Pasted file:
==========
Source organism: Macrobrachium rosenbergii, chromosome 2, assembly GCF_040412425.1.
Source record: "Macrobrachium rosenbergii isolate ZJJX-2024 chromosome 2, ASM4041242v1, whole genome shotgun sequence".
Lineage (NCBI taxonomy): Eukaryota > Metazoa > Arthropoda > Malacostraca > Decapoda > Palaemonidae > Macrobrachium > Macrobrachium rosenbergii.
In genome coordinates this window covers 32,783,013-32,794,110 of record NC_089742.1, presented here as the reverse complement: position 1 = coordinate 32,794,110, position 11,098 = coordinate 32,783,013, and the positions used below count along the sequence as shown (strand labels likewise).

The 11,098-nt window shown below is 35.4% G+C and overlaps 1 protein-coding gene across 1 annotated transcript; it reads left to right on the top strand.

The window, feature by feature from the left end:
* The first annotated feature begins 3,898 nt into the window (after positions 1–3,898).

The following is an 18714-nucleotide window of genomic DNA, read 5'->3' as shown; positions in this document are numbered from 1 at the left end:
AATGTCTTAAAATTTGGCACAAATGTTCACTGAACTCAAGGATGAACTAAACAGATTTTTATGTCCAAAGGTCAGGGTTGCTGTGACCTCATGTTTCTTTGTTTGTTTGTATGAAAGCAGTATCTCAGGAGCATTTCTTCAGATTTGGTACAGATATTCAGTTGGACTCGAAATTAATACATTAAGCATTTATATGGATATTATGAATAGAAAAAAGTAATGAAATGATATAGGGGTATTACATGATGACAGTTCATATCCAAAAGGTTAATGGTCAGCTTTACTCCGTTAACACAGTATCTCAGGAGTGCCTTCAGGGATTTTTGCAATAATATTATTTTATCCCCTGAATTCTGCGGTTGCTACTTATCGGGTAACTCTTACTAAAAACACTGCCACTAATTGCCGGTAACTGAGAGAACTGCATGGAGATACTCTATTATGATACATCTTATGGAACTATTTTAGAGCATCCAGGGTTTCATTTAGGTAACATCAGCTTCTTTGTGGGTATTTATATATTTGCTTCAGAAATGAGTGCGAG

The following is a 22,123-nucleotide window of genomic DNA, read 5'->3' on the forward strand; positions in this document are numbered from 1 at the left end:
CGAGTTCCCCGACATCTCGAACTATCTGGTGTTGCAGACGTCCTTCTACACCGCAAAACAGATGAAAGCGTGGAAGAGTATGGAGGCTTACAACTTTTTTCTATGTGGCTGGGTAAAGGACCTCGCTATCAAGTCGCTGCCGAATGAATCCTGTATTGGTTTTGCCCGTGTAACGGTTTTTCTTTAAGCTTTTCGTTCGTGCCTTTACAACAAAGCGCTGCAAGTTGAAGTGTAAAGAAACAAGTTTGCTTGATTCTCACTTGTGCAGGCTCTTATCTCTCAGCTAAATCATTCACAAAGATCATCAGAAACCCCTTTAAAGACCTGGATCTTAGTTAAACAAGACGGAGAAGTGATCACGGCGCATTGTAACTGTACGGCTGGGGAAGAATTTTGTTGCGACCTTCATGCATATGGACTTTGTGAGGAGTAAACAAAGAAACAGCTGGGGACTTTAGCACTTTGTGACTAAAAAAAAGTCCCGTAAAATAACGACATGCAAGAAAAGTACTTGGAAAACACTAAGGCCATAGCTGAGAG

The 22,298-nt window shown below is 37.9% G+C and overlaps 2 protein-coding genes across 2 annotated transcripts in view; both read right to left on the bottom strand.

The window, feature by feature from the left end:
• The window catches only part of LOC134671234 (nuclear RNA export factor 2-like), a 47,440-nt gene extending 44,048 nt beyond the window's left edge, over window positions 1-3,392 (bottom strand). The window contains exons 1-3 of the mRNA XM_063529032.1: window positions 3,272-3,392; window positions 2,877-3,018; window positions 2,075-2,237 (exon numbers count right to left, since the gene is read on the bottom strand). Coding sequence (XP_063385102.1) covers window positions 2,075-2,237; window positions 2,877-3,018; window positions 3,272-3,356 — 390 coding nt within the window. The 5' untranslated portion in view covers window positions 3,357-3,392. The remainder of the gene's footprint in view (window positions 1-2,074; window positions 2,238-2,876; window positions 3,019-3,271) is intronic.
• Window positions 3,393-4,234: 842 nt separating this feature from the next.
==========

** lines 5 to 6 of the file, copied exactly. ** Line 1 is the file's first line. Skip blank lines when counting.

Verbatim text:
The 11,098-nt window shown below is 35.4% G+C and overlaps 1 protein-coding gene across 1 annotated transcript; it reads left to right on the top strand.

The window, feature by feature from the left end: